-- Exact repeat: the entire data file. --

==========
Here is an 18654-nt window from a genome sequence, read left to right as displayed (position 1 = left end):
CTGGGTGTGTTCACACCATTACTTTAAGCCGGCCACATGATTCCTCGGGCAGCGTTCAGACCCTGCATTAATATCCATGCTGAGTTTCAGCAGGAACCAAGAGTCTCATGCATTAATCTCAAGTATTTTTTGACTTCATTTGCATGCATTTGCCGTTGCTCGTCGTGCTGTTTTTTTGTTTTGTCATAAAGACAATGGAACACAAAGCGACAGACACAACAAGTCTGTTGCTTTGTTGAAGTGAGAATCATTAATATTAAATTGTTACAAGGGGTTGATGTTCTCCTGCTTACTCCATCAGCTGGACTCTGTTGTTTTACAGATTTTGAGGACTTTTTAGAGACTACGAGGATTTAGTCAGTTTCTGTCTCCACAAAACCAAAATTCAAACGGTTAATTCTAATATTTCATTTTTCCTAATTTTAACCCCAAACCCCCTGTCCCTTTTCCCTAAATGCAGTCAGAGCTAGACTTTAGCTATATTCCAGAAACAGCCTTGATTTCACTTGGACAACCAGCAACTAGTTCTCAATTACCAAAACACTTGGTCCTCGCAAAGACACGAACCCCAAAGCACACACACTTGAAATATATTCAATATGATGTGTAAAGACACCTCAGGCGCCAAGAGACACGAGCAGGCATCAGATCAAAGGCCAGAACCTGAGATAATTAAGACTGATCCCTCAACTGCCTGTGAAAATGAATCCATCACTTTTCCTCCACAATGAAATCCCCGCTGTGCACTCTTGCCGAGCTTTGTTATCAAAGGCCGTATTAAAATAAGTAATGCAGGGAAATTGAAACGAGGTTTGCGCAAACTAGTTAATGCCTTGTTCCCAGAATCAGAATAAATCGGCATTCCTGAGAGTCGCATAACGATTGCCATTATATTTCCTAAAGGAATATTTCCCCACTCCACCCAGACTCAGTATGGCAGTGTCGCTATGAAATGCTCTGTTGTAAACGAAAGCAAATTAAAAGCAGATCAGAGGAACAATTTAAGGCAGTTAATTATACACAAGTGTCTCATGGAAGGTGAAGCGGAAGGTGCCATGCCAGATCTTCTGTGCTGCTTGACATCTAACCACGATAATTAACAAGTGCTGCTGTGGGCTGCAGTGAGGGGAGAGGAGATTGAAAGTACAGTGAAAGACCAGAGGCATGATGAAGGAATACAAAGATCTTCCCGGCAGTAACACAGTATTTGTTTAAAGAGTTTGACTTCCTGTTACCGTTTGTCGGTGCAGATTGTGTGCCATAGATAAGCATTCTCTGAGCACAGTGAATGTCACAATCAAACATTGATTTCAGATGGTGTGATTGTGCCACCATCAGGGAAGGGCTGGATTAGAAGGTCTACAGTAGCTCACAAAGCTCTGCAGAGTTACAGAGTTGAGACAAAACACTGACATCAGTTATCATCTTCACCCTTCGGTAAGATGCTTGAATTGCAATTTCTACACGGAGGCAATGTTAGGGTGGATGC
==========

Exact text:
Here is an 18654-nt window from a genome sequence, read left to right as displayed (position 1 = left end):
CTGGGTGTGTTCACACCATTACTTTAAGCCGGCCACATGATTCCTCGGGCAGCGTTCAGACCCTGCATTAATATCCATGCTGAGTTTCAGCAGGAACCAAGAGTCTCATGCATTAATCTCAAGTATTTTTTGACTTCATTTGCATGCATTTGCCGTTGCTCGTCGTGCTGTTTTTTTGTTTTGTCATAAAGACAATGGAACACAAAGCGACAGACACAACAAGTCTGTTGCTTTGTTGAAGTGAGAATCATTAATATTAAATTGTTACAAGGGGTTGATGTTCTCCTGCTTACTCCATCAGCTGGACTCTGTTGTTTTACAGATTTTGAGGACTTTTTAGAGACTACGAGGATTTAGTCAGTTTCTGTCTCCACAAAACCAAAATTCAAACGGTTAATTCTAATATTTCATTTTTCCTAATTTTAACCCCAAACCCCCTGTCCCTTTTCCCTAAATGCAGTCAGAGCTAGACTTTAGCTATATTCCAGAAACAGCCTTGATTTCACTTGGACAACCAGCAACTAGTTCTCAATTACCAAAACACTTGGTCCTCGCAAAGACACGAACCCCAAAGCACACACACTTGAAATATATTCAATATGATGTGTAAAGACACCTCAGGCGCCAAGAGACACGAGCAGGCATCAGATCAAAGGCCAGAACCTGAGATAATTAAGACTGATCCCTCAACTGCCTGTGAAAATGAATCCATCACTTTTCCTCCACAATGAAATCCCCGCTGTGCACTCTTGCCGAGCTTTGTTATCAAAGGCCGTATTAAAATAAGTAATGCAGGGAAATTGAAACGAGGTTTGCGCAAACTAGTTAATGCCTTGTTCCCAGAATCAGAATAAATCGGCATTCCTGAGAGTCGCATAACGATTGCCATTATATTTCCTAAAGGAATATTTCCCCACTCCACCCAGACTCAGTATGGCAGTGTCGCTATGAAATGCTCTGTTGTAAACGAAAGCAAATTAAAAGCAGATCAGAGGAACAATTTAAGGCAGTTAATTATACACAAGTGTCTCATGGAAGGTGAAGCGGAAGGTGCCATGCCAGATCTTCTGTGCTGCTTGACATCTAACCACGATAATTAACAAGTGCTGCTGTGGGCTGCAGTGAGGGGAGAGGAGATTGAAAGTACAGTGAAAGACCAGAGGCATGATGAAGGAATACAAAGATCTTCCCGGCAGTAACACAGTATTTGTTTAAAGAGTTTGACTTCCTGTTACCGTTTGTCGGTGCAGATTGTGTGCCATAGATAAGCATTCTCTGAGCACAGTGAATGTCACAATCAAACATTGATTTCAGATGGTGTGATTGTGCCACCATCAGGGAAGGGCTGGATTAGAAGGTCTACAGTAGCTCACAAAGCTCTGCAGAGTTACAGAGTTGAGACAAAACACTGACATCAGTTATCATCTTCACCCTTCGGTAAGATGCTTGAATTGCAATTTCTACACGGAGGCAATGTTAGGGTGGATGC